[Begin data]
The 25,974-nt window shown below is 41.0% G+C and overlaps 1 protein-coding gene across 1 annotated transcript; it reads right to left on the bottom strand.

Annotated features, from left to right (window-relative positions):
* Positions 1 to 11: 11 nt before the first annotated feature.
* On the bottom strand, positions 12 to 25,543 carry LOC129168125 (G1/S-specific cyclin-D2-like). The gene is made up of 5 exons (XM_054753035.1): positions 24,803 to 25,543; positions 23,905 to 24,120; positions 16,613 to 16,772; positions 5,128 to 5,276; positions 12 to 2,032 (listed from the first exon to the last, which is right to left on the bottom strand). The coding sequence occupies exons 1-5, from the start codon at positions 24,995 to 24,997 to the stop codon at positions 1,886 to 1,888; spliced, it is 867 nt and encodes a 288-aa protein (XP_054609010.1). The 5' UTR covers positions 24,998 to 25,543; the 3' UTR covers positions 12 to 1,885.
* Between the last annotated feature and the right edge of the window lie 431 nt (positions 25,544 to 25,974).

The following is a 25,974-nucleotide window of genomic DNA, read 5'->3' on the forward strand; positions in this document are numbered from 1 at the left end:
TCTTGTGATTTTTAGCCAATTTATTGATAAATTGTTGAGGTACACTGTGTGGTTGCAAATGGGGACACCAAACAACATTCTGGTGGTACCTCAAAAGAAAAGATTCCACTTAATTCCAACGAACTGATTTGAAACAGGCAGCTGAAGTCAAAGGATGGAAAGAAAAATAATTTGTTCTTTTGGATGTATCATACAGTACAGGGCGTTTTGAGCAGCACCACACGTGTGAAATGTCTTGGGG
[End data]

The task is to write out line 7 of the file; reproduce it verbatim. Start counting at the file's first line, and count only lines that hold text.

TCTTGTGATTTTTAGCCAATTTATTGATAAATTGTTGAGGTACACTGTGTGGTTGCAAATGGGGACACCAAACAACATTCTGGTGGTACCTCAAAAGAAAAGATTCCACTTAATTCCAACGAACTGATTTGAAACAGGCAGCTGAAGTCAAAGGATGGAAAGAAAAATAATTTGTTCTTTTGGATGTATCATACAGTACAGGGCGTTTTGAGCAGCACCACACGTGTGAAATGTCTTGGGG